It was just a joke. But maybe it wasn’t. Logan Webber and DR Vander Meer had just won a tournament in Michigan, the day before a clinic was set to take place at the same facility. The pro running that clinic? John Hyden.
“Maybe,” the clinic’s host mentioned, “you two should play together.”
And then Webber completely forgot about the interaction, letting it slide off as nothing more than a fun thought, a playful idea, but probably something that wouldn’t happen. Until, a few weeks ago, while coaching a camp in Florida, Webber received a text message from Hyden, wondering what his plans were for the upcoming season.
“So he called me a week later and that was that,” Webber said. “I guess he was impressed by the one match I ever played against him.”
There are, in truth, a number of factors that Hyden considered when choosing Webber as his partner for the year. While the one match Webber played against Hyden, an 18-21, 19-21 loss at the Manhattan Beach Open this past summer, was an impressive one for Webber, Hyden’s 49 years old. He knows better than to pick a partner based solely off a hot 45 minutes.
“As a defender you’re always looking for the tall guy who can block,” Hyden said. “I kind of had it narrowed down to who I wanted to play with and I chatted with Evie [Matthews, Hyden’s longtime coach] a lot about it. Evie had worked with Logan a couple years ago, and I knew he was young, I didn’t know he was only 25 now, so I started chatting with him and he liked how he worked. He had a good work ethic and that’s pretty important.
“It just weighs on my brain when I play with guys who don’t work as hard or don’t want to work as hard and I heard a lot of good things from Evie.”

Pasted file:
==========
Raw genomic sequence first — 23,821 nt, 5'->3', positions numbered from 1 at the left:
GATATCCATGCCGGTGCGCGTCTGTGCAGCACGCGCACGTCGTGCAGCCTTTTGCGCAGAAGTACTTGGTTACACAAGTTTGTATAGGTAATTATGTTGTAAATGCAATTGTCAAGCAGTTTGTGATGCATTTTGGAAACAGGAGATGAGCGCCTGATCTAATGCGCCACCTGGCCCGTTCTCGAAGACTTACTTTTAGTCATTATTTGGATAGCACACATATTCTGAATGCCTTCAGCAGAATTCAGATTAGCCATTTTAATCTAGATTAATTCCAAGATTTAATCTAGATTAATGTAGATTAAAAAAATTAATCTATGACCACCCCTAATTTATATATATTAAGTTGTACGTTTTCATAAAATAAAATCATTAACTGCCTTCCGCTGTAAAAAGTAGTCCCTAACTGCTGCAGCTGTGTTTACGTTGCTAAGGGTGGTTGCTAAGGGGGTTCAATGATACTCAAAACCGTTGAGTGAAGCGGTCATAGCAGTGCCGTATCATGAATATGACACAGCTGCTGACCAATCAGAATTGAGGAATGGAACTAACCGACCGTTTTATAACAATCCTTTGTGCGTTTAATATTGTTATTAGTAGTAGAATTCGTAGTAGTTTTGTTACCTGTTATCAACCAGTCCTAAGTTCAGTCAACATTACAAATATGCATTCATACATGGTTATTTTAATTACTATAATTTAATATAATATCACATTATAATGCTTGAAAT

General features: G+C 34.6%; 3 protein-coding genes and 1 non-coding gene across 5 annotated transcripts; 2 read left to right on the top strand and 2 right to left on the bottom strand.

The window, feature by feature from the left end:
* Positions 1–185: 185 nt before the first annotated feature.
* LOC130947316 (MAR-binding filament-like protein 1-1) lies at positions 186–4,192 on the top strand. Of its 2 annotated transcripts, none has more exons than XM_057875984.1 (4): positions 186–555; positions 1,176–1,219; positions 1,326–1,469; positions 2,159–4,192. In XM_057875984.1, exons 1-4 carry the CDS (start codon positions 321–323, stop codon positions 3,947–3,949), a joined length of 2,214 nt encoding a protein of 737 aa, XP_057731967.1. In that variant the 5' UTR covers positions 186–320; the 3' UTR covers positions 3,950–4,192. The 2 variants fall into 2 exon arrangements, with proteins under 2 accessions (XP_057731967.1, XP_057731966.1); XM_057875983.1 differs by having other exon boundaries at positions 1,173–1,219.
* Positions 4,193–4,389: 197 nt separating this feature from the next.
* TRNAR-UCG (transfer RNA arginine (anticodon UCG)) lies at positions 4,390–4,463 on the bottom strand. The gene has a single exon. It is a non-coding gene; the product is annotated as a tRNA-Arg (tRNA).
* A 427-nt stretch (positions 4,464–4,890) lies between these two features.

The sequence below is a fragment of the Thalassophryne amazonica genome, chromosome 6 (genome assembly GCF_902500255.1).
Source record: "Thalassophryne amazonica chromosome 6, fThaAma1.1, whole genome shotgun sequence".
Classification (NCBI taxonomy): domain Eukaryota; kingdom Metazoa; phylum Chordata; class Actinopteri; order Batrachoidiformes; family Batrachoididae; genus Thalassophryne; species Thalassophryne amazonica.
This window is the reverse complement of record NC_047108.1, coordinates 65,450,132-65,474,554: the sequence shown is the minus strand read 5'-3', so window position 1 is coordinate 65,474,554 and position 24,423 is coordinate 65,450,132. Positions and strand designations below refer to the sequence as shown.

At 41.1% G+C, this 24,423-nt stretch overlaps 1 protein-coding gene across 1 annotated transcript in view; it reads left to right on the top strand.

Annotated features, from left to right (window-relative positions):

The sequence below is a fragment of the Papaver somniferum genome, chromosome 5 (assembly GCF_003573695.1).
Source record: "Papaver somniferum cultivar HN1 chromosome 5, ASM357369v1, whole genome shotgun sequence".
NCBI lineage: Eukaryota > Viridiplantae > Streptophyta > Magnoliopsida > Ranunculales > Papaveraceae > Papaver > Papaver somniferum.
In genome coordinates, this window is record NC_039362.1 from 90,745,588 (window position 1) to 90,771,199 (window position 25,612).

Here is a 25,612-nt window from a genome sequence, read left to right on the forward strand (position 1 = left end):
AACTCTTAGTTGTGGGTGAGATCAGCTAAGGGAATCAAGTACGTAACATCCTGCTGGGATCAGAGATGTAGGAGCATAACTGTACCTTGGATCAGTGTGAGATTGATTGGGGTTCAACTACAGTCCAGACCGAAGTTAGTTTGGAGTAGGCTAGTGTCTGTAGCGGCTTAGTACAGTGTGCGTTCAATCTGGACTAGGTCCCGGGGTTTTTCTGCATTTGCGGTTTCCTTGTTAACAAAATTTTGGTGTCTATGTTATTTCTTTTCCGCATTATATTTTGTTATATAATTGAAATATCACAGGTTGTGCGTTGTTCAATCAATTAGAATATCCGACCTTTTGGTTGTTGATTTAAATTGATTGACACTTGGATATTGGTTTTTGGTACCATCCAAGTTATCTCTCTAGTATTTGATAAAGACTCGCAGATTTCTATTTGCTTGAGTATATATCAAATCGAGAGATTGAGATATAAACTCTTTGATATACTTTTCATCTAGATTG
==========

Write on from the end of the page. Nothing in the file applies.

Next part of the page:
Indeed, Matthews has been Webber’s staunchest supporter. It’s Matthews whom Webber credits for the vast improvements he’s made in his blocking, and it’s Matthews who also happens to be Hyden’s eyes and ears in California while he runs his eponymous Hyden Beach Academy in Nashville, Tennessee. Matthews knows, better than anyone, the type of offense Hyden likes to run. By extension, he knows the blockers who can run it with ease — the mobile, athletic types with good hands and an intrepid mindset when it comes to attacking balls on two.
Webber checked all of the boxes.
“Evie started working with him down there which is great because he knows my exact game,” Hyden said. “He’s really athletic, he’s really raw, he’s starting to win these smaller tournaments pretty much all the time. Playing against him, I could see how raw he was, so it’s a matter of what I could do with him. I just feel like when you have somebody that athletic, who’s that tall, you can groom him. So I’m gonna have to make another Tri [Bourne] I guess you could say.”
Bourne, who is now arguably the best all-around player in the United States, was Hyden’s first developmental project after Sean Scott retired at the end of the 2012 season. The player Bourne has become speaks for itself, and Bourne credits Hyden as the source of much of his improvement, both physically and mentally as a professional. Webber, a Michigan native, may not have grown up on the shores of Oahu, playing from the time he could walk, but he is atoning for any lack of childhood reps with a preposterous number of them in his 20s.
Rare is the tournament around the country that does not feature Logan Webber on the registration list. While Hyden laughed and mentioned that Webber might have to cool that down, it’s also what has made Webber so good, so fast.
“I’ve noticed that and that’s how he came into the conversation,”Hyden said. “The guy likes to play. He wants it. I asked him what are his goals and I want to help him get there. If these younger guys can get on that path, the sky’s the limit, especially with Phil [Dalhausser] gone, Jake [Gibb] gone. It’s wide open for whoever wants to put that work in.”
There is no doubt that the work will be done. Already, Webber is working one on one with Matthews. Already, he has found a Hyden substitute of sorts, practicing with Seain Cook, a right-side defender who has agreed to run an up-tempo offense, “all the classic Hyden stuff,” Webber said.
Hyden isn’t sure whether or not this year will be his last. He cannot personally imagine going through another off-season, another pre-season, the constant rehab required to stay healthy at 49 and 50 years old.
At this point, all he knows is that he wants to win one more tournament, and “hopefully,” he said, “I can leave one more beast on tour once I leave.”
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